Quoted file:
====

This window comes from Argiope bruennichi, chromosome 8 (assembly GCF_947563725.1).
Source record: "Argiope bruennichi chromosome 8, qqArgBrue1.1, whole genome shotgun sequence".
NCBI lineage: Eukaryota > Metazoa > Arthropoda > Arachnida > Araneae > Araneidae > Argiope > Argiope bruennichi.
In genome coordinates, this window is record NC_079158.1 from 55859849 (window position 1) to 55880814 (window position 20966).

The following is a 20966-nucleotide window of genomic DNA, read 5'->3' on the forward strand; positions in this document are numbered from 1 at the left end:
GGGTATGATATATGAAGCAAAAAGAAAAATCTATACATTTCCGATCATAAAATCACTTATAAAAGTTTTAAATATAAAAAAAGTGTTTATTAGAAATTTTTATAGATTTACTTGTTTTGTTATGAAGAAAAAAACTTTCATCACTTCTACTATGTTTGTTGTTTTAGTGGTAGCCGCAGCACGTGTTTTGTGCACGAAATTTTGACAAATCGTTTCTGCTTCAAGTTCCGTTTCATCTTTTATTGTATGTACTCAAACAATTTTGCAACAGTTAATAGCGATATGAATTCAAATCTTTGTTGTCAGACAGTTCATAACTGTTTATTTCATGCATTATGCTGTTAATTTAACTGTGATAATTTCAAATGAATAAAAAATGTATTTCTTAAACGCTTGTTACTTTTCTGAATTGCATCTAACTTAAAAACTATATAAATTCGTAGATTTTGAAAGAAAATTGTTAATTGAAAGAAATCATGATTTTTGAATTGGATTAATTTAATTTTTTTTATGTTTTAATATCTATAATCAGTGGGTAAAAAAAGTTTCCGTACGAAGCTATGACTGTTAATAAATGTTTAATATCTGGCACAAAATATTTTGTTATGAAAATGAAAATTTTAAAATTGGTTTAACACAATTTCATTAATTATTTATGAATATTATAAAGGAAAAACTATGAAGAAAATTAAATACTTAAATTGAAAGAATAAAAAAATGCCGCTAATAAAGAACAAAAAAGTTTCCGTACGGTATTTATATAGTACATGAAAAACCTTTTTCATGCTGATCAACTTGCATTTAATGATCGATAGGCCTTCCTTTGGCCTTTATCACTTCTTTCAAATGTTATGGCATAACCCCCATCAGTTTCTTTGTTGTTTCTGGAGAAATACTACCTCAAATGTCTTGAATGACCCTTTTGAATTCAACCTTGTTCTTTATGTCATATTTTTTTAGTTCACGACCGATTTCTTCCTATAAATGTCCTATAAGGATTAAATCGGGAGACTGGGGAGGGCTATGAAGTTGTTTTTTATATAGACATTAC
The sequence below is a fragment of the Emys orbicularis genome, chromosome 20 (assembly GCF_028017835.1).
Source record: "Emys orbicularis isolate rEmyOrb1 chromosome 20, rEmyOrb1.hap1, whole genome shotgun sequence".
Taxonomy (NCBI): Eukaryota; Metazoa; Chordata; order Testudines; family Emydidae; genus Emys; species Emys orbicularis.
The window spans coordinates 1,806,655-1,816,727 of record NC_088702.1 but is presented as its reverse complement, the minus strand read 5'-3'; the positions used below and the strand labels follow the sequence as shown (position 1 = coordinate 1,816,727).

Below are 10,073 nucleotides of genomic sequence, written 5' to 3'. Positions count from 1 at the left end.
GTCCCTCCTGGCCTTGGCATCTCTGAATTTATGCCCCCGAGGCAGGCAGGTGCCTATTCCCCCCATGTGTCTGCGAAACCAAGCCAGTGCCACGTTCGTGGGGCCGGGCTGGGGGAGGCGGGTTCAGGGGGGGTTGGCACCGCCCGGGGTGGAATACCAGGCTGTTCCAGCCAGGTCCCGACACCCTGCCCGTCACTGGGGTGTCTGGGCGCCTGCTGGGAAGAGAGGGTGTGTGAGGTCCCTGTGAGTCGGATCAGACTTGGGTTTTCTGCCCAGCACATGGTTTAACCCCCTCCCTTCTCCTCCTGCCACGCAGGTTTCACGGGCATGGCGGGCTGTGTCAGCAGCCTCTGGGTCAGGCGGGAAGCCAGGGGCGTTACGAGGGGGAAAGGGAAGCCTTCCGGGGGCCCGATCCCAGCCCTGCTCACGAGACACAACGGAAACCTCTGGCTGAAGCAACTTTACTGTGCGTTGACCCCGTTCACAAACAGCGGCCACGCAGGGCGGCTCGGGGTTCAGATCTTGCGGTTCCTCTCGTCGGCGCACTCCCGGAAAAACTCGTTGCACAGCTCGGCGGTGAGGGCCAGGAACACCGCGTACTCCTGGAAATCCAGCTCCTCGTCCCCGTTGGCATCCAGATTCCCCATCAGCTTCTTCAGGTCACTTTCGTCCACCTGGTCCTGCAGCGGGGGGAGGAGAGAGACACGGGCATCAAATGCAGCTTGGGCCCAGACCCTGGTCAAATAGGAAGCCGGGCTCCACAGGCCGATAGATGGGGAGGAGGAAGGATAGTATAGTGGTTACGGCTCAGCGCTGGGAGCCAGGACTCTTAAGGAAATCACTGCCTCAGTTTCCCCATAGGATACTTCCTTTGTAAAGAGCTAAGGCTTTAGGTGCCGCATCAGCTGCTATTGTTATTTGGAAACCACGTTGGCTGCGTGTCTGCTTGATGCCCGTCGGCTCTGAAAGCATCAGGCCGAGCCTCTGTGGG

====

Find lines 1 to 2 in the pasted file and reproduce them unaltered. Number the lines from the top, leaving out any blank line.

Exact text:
This window comes from Argiope bruennichi, chromosome 8 (assembly GCF_947563725.1).
Source record: "Argiope bruennichi chromosome 8, qqArgBrue1.1, whole genome shotgun sequence".